Le Samouraï (1967)

Le Samourai (1967) movie poster

director Jean-Pierre Melville
viewed: 03/27/2012

Since I first saw, Le Samouraï, in the cinema as a revival sponsored in part by John Woo, I’ve become quite a fan of director Jean-Pierre Melville myself.  I’ve been working my way through his films and progressively digging them more and more.  But it had been so long since I saw Le Samouraï, more than a decade, I thought it was time to revisit the film myself, especially considering it is often cited as his best.

The film’s opening shot is really cool, looking in on a shabby hotel room, blinds drawn, as the titles roll over the image.  You realize that part of this still-life is Alain Delon, lounging on the bed, emitting a cloud of smoke, as he blends into the scenery.  He’s an enigma, perpetually so throughout the film, even when he emerges as an assassin.  He gets up from the bed, gets his trench coat and hat on and ventures out to steal a car, get the plates changed, pick up a gun, head to a club, and shoot down the owner in his office.  Most of this without a word of dialogue.

Though he establishes an alibi for himself, he gets picked up by the cops, and run through the works of identification.  French police films are an interesting contrast with American ones.  The classic image of the bedraggled but tenacious, fatalistic captains and their open dialogues with the criminals whom they are trying to prove guilty.  There is something utterly “French”, something very akin to an aspect of national character or identity in their archetype.  It’s humanist, world-weary, but utterly upright.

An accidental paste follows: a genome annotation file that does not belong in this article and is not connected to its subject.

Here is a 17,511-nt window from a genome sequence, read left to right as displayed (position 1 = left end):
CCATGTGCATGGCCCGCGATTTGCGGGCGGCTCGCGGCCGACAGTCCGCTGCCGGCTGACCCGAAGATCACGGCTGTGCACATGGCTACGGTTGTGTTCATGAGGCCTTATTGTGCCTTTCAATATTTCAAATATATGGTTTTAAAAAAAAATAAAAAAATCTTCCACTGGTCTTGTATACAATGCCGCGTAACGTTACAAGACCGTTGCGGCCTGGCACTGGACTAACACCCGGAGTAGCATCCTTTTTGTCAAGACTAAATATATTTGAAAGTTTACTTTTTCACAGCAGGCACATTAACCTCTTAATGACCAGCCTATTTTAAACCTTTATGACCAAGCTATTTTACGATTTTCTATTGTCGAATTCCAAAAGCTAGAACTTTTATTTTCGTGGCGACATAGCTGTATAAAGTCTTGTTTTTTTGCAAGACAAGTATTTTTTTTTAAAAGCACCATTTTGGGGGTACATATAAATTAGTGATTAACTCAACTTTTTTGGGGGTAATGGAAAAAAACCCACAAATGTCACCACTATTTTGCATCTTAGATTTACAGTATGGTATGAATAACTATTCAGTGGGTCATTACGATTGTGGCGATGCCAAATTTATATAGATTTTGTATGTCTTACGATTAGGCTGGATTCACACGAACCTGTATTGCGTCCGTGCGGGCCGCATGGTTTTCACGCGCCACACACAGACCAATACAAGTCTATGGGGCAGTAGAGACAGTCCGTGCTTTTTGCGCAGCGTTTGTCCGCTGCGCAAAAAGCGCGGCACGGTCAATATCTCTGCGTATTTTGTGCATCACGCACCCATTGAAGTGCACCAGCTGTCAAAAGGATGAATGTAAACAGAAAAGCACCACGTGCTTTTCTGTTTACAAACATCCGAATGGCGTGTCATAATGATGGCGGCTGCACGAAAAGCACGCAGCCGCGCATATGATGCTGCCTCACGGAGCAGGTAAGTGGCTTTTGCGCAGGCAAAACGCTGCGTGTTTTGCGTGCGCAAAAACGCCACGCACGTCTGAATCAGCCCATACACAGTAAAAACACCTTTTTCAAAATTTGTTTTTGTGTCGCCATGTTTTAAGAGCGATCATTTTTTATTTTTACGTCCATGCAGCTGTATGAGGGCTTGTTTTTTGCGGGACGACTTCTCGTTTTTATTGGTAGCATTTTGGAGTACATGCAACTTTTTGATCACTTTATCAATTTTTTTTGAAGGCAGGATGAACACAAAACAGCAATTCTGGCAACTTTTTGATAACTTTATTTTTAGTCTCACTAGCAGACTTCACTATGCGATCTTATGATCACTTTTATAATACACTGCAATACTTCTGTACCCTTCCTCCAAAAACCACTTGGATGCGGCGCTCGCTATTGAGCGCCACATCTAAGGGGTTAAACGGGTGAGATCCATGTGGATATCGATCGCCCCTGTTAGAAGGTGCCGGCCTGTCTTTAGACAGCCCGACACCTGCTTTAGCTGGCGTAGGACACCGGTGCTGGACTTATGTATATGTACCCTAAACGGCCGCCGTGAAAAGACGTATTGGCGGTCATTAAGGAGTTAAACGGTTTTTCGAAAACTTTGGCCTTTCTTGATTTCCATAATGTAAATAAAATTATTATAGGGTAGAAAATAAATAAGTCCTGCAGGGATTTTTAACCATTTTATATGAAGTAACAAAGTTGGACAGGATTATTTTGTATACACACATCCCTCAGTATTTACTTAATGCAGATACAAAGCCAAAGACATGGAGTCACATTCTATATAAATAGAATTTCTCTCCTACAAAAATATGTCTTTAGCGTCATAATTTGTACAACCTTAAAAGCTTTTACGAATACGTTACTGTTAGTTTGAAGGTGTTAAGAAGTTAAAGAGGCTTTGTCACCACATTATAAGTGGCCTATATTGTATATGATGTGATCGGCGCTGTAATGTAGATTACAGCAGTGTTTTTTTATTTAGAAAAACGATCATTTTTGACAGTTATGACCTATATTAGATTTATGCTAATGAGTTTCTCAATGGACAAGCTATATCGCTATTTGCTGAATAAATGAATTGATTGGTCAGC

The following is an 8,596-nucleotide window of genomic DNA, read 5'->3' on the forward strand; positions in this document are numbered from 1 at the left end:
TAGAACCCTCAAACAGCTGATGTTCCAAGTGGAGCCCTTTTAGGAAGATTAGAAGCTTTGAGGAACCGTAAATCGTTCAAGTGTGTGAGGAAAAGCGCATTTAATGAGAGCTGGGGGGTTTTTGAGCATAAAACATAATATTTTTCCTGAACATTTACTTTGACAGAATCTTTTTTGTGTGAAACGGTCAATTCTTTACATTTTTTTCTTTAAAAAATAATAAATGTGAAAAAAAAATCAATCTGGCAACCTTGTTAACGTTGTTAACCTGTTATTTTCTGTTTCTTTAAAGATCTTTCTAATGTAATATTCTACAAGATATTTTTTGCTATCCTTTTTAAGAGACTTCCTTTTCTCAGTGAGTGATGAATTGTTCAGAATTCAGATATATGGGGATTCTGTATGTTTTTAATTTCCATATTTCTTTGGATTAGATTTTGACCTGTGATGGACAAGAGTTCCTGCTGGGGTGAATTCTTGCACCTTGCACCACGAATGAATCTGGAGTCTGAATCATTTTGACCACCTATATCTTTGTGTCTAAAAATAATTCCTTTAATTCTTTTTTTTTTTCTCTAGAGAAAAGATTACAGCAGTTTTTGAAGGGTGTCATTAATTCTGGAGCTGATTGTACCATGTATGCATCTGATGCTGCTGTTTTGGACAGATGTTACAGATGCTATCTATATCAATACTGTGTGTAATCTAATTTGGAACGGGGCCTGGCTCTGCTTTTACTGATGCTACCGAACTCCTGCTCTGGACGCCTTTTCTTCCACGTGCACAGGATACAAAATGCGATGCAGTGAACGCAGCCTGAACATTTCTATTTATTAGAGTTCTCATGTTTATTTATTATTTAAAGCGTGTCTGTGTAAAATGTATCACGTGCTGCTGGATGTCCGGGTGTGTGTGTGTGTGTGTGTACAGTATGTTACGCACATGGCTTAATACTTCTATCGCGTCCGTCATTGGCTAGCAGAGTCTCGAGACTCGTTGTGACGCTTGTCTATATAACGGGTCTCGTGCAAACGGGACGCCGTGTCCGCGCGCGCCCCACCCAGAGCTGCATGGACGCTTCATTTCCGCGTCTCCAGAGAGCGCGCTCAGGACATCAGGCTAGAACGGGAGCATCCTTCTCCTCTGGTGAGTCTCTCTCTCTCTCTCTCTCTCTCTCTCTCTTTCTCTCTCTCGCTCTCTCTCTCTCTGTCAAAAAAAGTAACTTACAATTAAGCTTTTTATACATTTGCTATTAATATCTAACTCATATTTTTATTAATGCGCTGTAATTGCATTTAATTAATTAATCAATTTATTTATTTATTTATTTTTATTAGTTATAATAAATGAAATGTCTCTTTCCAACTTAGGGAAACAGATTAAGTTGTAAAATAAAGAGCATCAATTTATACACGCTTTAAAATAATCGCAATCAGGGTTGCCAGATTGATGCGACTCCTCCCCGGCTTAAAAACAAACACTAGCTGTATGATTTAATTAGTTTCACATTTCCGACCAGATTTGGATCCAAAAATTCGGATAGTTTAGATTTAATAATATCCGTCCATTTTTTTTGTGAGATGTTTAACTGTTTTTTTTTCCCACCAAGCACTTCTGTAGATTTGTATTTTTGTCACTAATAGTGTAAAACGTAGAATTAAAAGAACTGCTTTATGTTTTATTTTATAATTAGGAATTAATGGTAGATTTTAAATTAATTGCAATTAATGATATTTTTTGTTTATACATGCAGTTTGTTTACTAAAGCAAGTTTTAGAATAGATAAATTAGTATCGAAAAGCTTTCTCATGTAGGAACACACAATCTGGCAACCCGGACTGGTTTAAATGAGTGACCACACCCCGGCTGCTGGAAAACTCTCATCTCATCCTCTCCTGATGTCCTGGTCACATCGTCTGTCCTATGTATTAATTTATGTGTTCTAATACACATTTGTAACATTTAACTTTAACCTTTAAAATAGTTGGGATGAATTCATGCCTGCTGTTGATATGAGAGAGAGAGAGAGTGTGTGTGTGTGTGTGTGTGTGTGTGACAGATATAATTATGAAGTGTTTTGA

Delon’s character is a bit more of a cipher.  Though he seems to adhere to a samurai-like code of ethics, we know so little about the suave, handsome criminal, it’s also hard to fully establish his honor.

Melville’s world is possibly anomalous for 1960’s France.  It reeks of classic film noir, trench coats and fedoras, jazz, and styles.  But this film is also amazingly angular.  The opening shot actually shifts occasionally the perspective, but maintains this almost classic single-point perspective.  Other shots and sequences, particularly the one on an overpass when Delon’s assassin is betrayed by his employers, is entrapped by the angles of the fences and the pathways, figures amid an almost cubist spectacle.

Though it’s quiet and somewhat slow-paced, the film is very slick and alluring.   Right now, if I had to say, I think that Le Doulos (1962) is my favorite of Melville’s films.  But they are all stylish, way cool films.  He’s one of the best.

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